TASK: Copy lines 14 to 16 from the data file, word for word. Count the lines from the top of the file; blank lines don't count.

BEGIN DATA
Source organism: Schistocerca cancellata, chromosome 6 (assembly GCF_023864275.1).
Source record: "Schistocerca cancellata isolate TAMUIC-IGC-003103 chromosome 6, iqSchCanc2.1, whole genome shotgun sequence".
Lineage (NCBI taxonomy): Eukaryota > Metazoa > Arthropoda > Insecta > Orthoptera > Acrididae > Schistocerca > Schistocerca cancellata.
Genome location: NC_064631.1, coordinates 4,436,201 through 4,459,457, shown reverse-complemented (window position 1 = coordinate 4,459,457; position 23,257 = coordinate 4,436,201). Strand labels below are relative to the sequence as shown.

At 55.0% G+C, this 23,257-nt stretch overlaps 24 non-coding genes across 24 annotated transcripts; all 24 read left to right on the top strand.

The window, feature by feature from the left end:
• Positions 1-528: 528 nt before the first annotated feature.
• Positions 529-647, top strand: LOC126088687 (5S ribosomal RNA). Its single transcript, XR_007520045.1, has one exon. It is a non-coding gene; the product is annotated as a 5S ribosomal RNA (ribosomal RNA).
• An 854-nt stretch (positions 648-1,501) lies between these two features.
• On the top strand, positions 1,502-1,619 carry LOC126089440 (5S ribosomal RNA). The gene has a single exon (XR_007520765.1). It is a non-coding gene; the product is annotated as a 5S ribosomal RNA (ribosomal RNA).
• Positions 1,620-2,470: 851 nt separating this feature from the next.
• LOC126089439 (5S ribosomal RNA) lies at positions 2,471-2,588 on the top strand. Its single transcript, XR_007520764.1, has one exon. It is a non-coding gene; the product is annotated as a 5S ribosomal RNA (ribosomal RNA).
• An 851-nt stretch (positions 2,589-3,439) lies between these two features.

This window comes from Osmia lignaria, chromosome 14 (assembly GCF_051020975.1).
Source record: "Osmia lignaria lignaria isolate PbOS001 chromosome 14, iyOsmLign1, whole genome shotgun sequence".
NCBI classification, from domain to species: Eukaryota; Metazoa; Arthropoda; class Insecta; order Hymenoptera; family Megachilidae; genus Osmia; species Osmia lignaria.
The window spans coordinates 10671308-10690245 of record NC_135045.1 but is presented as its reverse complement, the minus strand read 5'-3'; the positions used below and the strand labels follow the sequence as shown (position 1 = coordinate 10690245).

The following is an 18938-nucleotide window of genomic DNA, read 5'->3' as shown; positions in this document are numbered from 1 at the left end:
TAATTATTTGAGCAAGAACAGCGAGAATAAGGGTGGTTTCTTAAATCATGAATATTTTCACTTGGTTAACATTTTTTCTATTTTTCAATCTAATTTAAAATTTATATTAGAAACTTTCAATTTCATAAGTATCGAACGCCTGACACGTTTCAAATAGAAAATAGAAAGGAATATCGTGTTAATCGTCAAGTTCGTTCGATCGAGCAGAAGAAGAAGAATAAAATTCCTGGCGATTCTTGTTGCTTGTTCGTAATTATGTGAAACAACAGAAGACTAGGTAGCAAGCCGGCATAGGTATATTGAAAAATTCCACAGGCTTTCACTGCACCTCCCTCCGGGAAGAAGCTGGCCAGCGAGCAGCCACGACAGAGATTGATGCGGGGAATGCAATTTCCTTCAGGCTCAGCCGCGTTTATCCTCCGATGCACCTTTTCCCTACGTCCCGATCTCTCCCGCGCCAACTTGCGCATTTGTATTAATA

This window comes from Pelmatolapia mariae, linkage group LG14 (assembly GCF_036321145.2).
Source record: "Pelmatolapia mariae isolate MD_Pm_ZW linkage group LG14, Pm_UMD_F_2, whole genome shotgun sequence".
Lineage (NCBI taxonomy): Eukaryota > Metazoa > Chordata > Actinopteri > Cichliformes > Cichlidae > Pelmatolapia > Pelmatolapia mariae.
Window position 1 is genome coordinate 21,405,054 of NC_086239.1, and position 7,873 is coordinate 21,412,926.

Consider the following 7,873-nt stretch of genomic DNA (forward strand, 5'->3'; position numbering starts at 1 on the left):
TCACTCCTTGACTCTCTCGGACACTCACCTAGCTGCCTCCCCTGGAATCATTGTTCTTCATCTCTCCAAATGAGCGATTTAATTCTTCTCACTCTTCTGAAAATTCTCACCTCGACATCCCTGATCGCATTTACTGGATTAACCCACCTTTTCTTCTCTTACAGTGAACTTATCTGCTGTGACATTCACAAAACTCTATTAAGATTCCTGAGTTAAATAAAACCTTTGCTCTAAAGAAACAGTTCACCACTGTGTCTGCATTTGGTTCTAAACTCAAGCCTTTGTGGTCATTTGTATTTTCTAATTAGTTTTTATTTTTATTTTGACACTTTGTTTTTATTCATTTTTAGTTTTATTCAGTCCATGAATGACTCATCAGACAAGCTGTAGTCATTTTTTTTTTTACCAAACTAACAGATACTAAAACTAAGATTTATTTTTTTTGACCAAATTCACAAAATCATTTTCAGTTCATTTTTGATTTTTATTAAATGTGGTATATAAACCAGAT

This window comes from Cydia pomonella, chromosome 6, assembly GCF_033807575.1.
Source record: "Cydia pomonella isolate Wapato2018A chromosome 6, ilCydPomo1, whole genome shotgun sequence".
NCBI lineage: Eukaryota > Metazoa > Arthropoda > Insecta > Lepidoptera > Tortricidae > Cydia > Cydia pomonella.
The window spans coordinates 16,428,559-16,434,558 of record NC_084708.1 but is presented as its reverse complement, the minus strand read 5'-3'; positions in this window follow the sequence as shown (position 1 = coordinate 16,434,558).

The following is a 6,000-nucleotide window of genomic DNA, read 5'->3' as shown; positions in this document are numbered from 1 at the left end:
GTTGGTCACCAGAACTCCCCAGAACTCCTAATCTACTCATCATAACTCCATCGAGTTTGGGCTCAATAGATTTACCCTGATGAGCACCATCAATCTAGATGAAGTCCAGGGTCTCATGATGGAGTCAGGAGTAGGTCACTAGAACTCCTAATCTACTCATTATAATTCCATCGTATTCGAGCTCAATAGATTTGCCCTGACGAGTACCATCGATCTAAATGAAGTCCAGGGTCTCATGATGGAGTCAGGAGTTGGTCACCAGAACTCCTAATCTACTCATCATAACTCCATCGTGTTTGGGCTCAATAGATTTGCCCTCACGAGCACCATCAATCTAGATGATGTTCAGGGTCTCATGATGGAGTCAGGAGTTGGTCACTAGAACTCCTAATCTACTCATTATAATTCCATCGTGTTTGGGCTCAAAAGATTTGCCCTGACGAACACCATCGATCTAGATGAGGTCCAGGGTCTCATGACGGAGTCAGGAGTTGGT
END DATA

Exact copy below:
This window comes from Osmia lignaria, chromosome 14 (assembly GCF_051020975.1).
Source record: "Osmia lignaria lignaria isolate PbOS001 chromosome 14, iyOsmLign1, whole genome shotgun sequence".
NCBI classification, from domain to species: Eukaryota; Metazoa; Arthropoda; class Insecta; order Hymenoptera; family Megachilidae; genus Osmia; species Osmia lignaria.